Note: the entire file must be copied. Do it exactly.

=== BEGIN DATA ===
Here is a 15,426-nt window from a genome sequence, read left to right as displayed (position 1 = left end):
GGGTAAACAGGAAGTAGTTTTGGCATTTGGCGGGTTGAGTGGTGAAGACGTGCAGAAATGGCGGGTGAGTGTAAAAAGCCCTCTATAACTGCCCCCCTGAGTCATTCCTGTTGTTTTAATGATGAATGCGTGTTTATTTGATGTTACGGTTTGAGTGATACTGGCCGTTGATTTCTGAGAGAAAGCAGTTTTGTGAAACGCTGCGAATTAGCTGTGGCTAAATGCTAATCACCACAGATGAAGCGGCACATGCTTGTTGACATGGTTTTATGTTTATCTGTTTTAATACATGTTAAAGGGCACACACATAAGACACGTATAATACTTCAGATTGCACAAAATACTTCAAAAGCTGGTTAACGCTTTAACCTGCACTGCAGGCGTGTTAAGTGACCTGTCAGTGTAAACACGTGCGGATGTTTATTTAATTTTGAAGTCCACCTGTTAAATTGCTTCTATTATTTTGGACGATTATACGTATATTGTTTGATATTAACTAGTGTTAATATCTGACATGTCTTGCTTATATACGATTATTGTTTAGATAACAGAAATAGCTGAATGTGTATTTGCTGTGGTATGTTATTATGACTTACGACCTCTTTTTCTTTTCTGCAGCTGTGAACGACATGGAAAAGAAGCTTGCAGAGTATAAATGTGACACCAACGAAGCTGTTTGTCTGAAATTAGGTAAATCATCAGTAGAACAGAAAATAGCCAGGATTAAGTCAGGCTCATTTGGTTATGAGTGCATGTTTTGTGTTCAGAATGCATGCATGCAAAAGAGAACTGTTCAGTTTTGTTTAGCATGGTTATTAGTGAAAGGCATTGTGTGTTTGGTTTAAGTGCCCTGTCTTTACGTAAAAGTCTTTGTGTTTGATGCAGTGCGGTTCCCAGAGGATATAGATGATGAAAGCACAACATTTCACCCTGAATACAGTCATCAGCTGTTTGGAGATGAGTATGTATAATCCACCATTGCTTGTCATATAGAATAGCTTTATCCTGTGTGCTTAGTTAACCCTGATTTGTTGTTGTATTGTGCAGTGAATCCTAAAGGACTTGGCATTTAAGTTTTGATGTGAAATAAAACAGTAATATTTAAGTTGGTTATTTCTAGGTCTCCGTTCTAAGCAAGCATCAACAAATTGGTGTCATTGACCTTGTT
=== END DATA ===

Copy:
Here is a 15,426-nt window from a genome sequence, read left to right as displayed (position 1 = left end):
GGGTAAACAGGAAGTAGTTTTGGCATTTGGCGGGTTGAGTGGTGAAGACGTGCAGAAATGGCGGGTGAGTGTAAAAAGCCCTCTATAACTGCCCCCCTGAGTCATTCCTGTTGTTTTAATGATGAATGCGTGTTTATTTGATGTTACGGTTTGAGTGATACTGGCCGTTGATTTCTGAGAGAAAGCAGTTTTGTGAAACGCTGCGAATTAGCTGTGGCTAAATGCTAATCACCACAGATGAAGCGGCACATGCTTGTTGACATGGTTTTATGTTTATCTGTTTTAATACATGTTAAAGGGCACACACATAAGACACGTATAATACTTCAGATTGCACAAAATACTTCAAAAGCTGGTTAACGCTTTAACCTGCACTGCAGGCGTGTTAAGTGACCTGTCAGTGTAAACACGTGCGGATGTTTATTTAATTTTGAAGTCCACCTGTTAAATTGCTTCTATTATTTTGGACGATTATACGTATATTGTTTGATATTAACTAGTGTTAATATCTGACATGTCTTGCTTATATACGATTATTGTTTAGATAACAGAAATAGCTGAATGTGTATTTGCTGTGGTATGTTATTATGACTTACGACCTCTTTTTCTTTTCTGCAGCTGTGAACGACATGGAAAAGAAGCTTGCAGAGTATAAATGTGACACCAACGAAGCTGTTTGTCTGAAATTAGGTAAATCATCAGTAGAACAGAAAATAGCCAGGATTAAGTCAGGCTCATTTGGTTATGAGTGCATGTTTTGTGTTCAGAATGCATGCATGCAAAAGAGAACTGTTCAGTTTTGTTTAGCATGGTTATTAGTGAAAGGCATTGTGTGTTTGGTTTAAGTGCCCTGTCTTTACGTAAAAGTCTTTGTGTTTGATGCAGTGCGGTTCCCAGAGGATATAGATGATGAAAGCACAACATTTCACCCTGAATACAGTCATCAGCTGTTTGGAGATGAGTATGTATAATCCACCATTGCTTGTCATATAGAATAGCTTTATCCTGTGTGCTTAGTTAACCCTGATTTGTTGTTGTATTGTGCAGTGAATCCTAAAGGACTTGGCATTTAAGTTTTGATGTGAAATAAAACAGTAATATTTAAGTTGGTTATTTCTAGGTCTCCGTTCTAAGCAAGCATCAACAAATTGGTGTCATTGACCTTGTT